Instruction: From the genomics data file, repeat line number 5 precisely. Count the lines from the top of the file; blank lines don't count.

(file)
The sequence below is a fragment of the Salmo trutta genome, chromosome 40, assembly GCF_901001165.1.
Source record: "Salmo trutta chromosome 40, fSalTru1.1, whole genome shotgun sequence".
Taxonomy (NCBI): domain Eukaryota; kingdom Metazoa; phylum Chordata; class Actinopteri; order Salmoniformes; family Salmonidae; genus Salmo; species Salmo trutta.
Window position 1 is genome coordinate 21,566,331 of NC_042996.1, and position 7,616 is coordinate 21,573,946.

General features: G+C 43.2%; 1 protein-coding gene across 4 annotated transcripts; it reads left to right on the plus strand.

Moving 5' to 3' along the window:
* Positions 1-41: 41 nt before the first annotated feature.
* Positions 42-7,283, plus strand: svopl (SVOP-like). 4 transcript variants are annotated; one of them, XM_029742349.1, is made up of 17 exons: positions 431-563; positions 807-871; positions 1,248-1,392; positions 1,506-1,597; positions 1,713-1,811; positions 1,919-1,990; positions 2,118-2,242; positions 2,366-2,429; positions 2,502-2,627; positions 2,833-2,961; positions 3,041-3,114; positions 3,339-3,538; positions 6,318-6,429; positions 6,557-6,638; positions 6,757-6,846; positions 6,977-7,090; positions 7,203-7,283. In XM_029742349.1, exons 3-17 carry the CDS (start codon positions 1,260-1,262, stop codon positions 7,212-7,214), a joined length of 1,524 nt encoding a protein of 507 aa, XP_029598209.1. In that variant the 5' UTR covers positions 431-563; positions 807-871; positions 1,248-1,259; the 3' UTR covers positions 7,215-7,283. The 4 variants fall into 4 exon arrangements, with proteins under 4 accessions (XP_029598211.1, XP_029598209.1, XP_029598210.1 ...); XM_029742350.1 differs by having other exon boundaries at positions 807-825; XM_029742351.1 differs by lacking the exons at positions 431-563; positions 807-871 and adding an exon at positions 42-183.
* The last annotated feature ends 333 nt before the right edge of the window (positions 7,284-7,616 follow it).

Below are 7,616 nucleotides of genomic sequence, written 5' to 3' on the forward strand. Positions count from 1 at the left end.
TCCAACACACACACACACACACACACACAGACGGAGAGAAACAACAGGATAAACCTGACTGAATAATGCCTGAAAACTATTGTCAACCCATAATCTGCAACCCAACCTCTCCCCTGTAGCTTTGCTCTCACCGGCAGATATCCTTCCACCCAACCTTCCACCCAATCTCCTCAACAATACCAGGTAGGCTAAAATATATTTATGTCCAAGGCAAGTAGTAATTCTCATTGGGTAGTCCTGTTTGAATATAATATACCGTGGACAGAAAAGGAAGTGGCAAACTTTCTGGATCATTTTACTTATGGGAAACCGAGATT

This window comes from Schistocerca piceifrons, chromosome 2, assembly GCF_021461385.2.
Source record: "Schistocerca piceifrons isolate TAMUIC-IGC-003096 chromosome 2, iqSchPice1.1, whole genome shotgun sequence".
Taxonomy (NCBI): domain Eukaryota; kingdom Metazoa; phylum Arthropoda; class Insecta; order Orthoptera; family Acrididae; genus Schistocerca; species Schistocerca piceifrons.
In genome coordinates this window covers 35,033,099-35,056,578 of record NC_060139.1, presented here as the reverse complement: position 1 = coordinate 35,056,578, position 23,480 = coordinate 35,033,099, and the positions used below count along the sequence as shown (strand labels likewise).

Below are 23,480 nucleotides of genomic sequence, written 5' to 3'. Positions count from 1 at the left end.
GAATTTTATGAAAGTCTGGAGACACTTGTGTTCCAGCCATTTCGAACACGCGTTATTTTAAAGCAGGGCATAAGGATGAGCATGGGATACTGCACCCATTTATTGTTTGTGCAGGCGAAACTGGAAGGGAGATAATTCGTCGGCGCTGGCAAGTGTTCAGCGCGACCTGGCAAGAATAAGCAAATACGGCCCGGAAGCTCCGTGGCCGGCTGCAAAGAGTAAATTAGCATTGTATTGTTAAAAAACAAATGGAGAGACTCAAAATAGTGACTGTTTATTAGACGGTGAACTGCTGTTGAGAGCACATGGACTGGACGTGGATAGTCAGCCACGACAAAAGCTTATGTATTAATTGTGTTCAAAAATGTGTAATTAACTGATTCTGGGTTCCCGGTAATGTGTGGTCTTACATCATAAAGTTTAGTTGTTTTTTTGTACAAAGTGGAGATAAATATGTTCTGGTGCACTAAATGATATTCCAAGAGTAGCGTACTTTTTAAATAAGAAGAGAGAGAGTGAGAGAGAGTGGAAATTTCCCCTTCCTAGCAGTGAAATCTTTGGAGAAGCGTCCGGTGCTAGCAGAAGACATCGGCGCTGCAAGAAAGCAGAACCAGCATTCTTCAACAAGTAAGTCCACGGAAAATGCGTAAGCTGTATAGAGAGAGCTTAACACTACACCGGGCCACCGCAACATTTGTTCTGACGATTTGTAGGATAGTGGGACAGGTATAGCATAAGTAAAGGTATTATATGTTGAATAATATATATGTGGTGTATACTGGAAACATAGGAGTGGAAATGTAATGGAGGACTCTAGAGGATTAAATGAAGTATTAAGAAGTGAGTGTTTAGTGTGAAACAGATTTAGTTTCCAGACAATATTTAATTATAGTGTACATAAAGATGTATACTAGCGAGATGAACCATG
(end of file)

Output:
General features: G+C 43.2%; 1 protein-coding gene across 4 annotated transcripts; it reads left to right on the plus strand.